Proliferating CD4+ and CD8+ T-cells were present in all infected animals by 6–8 dpi. CD8+ T cell proliferative responses (Ki67+ cells) were evident at 6 dpi, maximal at 8–9 dpi and returned to background levels by 14 dpi (Fig 7B and 7D). Both central memory and effector memory CD4+ T cell proliferative responses were maximal at 7 dpi (Fig 7A and 7C) but took longer to return to baseline levels compared to the CD8+ T cells. Consistent with these findings, Granzyme B expression in naïve and central memory CD4+ and CD8+ T cells peaked between 7 and 10 days post infection (S5 Fig).
Fig 7. Rhesus adaptive immune cell proliferative responses following ZIKV infection.
Total peripheral blood mononuclear cells were analyzed by flow cytometry for the presence of T and B cell proliferative responses following infection. T cells were identified by staining with antibodies directed against the cellular markers CD3, CD4, CD8β, CD95, CD28, CD127 and for intracellular levels of Ki67 (proliferation marker) to assess changes the proliferation of A) CD4+ central memory T cells; B) CD8+ central memory T cells; C) CD4+ effector memory T cells; and D) CD8+ effector memory T cells. B cells were stained with antibodies directed against CD3, CD20, CD27, IgD and HLA-DR as well as Ki67 in order to compare the proliferative responses in E) naïve B cell; F) memory B cells; and G) marginal-zone like B cells. The percentage of actively proliferating cells (Ki67+) was calculated using FlowJo and the data was graphed in GraphPad Prism v6 software.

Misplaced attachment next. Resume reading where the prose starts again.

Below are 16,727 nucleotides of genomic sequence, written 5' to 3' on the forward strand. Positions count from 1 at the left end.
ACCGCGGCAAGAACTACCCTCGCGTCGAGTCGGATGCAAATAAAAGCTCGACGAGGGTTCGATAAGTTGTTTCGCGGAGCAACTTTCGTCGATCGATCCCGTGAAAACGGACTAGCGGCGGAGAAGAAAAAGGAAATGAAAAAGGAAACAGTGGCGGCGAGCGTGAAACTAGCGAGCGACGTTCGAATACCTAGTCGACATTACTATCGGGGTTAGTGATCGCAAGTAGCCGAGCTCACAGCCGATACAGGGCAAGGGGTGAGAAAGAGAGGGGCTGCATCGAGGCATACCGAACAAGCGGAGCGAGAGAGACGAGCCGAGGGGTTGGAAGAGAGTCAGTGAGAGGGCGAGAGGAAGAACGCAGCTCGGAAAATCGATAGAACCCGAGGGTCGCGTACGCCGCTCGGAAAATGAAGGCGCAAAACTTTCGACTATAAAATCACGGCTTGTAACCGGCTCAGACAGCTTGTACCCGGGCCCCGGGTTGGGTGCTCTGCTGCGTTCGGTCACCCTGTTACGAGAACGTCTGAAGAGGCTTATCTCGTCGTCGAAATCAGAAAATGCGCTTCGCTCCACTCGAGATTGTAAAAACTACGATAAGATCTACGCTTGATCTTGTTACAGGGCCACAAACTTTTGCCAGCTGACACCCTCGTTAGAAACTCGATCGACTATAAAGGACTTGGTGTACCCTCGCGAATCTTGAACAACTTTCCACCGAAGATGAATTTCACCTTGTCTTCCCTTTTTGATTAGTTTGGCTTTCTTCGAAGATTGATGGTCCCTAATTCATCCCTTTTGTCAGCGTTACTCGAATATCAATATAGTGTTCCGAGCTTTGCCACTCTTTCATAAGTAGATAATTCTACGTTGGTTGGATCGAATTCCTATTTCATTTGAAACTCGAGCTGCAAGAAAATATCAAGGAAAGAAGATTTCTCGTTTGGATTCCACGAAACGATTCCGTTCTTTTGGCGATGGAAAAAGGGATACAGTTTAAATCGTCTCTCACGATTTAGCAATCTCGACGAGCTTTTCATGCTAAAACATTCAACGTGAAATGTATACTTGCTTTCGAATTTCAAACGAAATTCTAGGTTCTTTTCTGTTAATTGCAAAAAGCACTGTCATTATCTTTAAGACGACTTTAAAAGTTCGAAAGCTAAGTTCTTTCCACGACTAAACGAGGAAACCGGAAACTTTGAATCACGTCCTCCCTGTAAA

B cell proliferative burst responses were maximal at 14 dpi (Fig 7E–7G). Interestingly, when comparing the cohort 1 animals, the B-cell proliferative responses in RM 24961 (1x104 ffu) were observed slightly earlier than in RMs 25147 (1x105 ffu) and 25421 (1x106 ffu) and represented a greater percentage of cells within each subset. Proliferating T-cells also appeared for a longer time post infection in this animal (Fig 7A–7D).
ZIKV virion-reactive IgM and IgG antibodies in sera were quantified by ELISA. Levels of anti-ZIKV IgM became detectable between 7–10 dpi and were maintained through 28 dpi in 2 of 3 animals, while one animal (#25421) showed reduced titers after 10 dpi. (Fig 8A). IgG levels increased beginning between d8 to d14 pi and plateaued around 21 dpi (animals #25147 and #25421) or continued to increase in the low dose animal (#24961). Western blotting of ZIKV infected cell lysates revealed that antibody responses targeted at least two proteins that were 38 and 55 kDa, respectively, consistent with viral proteins NS1 and E (S6 Fig), which elicit antibody responses during ZIKV infection of humans and are also major antibody targets during other flavivirus infections [35,36]. The neutralizing capacity of the ZIKV-directed antibodies was quantitated, and robust neutralizing antibody responses were detected at 28 or 35 dpi (Fig 8C and 8D) in all animals, regardless of the infectious dose.
Fig 8. Detection of anti-ZIKV antibody responses in Rhesus plasma.
Rhesus macaques infected with ZIKV were analyzed for the presence of antibodies directed against ZIKV-PRABC59 by ELISA using whole virus as capture antigen with an HRP-conjugated anti-Rhesus IgM (A) or IgG (B) secondary antibody. C. Sera from indicated animals obtained pre-infection (d0) or at terminal bleed (d28 or 35 pi) were tested for neutralizing activity via plaque reduction neutralization titer (PRNT) assay. D. Fold dilution giving 50% reduction in infectious titer for each serum sample.